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Taiwan is located in Eastern Asia. It comprises islands bordering the East China Sea, Philippine Sea, South China Sea, and Taiwan Strait, north of the Philippines, off the south-eastern coast of China.
The official name for Taiwan is The Republic of China, not be confused with the People's Republic of China. To this day, the majority of countries in the world, including the PRC do not recognise Taiwan as an independent country. Taiwan was home to Han immigrants beginning in the late Ming Dynasty (17th century). In 1895 military defeat forced China to cede Taiwan to Japan who governed for 50 years. Taiwan came under Chinese Nationalist control after WWII. In the four years leading to the community victory on the mainland in 1959, 2 million Nationalists fled to Taiwan and established a government under the 1947 constitution drawn up for all of China.
Beginning in the late 1970s, the ruling authorities gradually democratised and incorporated the local population within the government structure. This process expanded rapidly in the 1980s with the founding of the first opposition party (The Democratic Progressive Party). Taiwan held its first presidential election in 1996 and in 2000, underwent its first peaceful transfer of power to the DPP. Throughout this period, the island prospered and became one of East Asia’s economic ‘tigers’. The dominant political issues continue to be the management of sensitive relations between Taiwan and China, specifically its sovereignty, as well as domestic priorities for economic reform and growth.
Taiwan is densely populated and waves of immigration have resulted in a diverse population. There are 24 million people which equates to 642 inhabitants per square kilometre. The capital Taipei leads the way with a formidable 9,600/km2. Compare this to the UK, where there is approximately 255/km2 in the UK overall or 395/km2 in England.
Mandarin Chinese is the official language on the island and is spoken by most people. Taiwanese, a Chinese dialect from Fujian Province in China, is spoken by 70% of the population. Also, due to 50 years of Japanese rule, lots of people born before 1940 are still fluent in Japanese.
Taiwan’s religious environment is characterised by diversity and tolerance with people following a mixture of Buddhist and Taoist (93%), Christian (4.5%) and other (2.5%).
Taiwan has Chinese culture as its foundation but has been influenced by the Dutch, Portuguese, Japanese and Americans. Most people in Taiwan have traditional values based on Confucian ethics; however, pressures from industrialisation are now challenging these values. Still, some traditional values remain strong, including piety toward parents, ancestor worship, a strong emphasis on education and work, and the importance of ‘face’. Since industrialisation, women enjoy greater freedom and a higher social status, individual creativity is regarded as equally important as social conformity and acquiring material goods and recognition is increasingly important.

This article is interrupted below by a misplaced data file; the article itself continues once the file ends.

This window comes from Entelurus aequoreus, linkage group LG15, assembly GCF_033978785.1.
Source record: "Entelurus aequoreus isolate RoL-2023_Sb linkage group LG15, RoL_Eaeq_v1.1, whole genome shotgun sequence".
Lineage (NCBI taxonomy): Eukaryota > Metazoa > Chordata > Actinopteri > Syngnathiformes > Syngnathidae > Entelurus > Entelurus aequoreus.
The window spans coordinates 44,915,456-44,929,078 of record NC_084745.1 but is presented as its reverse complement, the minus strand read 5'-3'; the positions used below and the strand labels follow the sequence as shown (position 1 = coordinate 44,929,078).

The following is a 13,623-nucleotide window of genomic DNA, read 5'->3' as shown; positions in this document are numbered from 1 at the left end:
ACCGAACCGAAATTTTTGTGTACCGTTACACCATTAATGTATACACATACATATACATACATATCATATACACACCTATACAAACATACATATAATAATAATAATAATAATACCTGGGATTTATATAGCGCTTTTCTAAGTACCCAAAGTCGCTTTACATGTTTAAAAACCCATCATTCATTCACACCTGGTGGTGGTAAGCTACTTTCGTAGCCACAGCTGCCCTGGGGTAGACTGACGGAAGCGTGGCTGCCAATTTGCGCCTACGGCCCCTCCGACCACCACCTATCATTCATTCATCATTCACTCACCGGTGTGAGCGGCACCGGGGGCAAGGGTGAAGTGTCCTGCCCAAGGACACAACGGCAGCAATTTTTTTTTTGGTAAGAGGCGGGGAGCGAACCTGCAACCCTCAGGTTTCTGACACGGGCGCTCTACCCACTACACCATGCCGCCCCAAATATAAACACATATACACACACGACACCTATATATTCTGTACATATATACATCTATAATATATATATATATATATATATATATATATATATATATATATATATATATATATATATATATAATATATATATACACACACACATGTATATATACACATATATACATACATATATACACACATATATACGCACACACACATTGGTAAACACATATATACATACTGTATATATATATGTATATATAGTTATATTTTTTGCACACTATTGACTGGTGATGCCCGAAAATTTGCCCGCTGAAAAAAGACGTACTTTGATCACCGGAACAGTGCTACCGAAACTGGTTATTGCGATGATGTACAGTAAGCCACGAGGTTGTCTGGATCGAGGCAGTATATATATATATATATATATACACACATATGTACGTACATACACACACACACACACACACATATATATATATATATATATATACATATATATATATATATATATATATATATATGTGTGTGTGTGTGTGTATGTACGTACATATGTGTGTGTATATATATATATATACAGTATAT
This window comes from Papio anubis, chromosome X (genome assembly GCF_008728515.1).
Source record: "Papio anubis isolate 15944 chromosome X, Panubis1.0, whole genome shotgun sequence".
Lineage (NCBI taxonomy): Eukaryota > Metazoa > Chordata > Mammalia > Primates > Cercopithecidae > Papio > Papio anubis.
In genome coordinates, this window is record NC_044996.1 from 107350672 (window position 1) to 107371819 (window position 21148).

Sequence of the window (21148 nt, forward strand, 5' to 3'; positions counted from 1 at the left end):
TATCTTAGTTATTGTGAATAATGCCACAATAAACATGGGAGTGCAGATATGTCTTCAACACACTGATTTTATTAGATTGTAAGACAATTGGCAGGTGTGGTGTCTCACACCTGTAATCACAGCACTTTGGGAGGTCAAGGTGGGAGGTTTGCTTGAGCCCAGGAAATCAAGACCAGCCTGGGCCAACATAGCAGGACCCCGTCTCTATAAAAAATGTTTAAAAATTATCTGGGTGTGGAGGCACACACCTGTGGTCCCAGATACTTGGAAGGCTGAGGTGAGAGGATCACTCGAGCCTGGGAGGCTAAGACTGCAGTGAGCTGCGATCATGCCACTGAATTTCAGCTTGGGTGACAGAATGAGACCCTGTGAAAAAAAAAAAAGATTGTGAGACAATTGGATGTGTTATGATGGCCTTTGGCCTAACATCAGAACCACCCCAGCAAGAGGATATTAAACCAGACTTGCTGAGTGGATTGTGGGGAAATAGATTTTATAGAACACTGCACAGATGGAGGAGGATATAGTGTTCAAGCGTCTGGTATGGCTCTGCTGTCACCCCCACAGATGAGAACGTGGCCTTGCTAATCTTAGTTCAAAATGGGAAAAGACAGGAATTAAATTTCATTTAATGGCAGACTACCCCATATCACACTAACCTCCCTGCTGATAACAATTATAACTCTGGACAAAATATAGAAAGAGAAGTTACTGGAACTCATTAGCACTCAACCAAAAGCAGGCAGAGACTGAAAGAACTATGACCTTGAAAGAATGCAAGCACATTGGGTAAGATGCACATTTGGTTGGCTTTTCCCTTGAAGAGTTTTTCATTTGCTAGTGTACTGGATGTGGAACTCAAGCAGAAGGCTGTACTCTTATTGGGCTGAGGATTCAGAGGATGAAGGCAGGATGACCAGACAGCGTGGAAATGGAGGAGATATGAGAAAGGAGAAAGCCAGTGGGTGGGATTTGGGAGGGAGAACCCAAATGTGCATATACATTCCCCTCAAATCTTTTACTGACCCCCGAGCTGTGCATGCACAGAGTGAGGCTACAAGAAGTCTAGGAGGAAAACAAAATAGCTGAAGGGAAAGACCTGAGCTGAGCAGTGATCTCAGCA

The Taiwanese workplace is largely hierarchical, subordinates expect to be told what to do and the ideal boss is a benevolent autocrat. Taiwan is also a collectivistic society which means loyalty to your group (family/work colleagues) is paramount and may override rules and regulations. In collectivistic societies, offence leads to shame and loss of face. Hiring and promotion may take account of the employee’s in-group and ‘management’ is the management of groups.
A network of personal connections is very important. This is called guanxi. Little or no distinction is made between business and personal relationships. To succeed in Taiwan, you must establish close personal ties with your business colleagues. Respect and trust must be earned before people are comfortable to do business with you.
The Taiwanese have a high preference for avoiding uncertainty/risk. This means there is an emotional need for rules (even if the rules may not work), time is money, people have an inner urge to be busy and work hard, precision and punctuality are the norm, change may be resisted and security is an important element in motivation.
Finally, the Taiwanese are a pragmatic, long-term orientation culture. They have an ability to adapt traditions to a modern context, a strong propensity to save and invest thriftiness and perseverance in achieving results.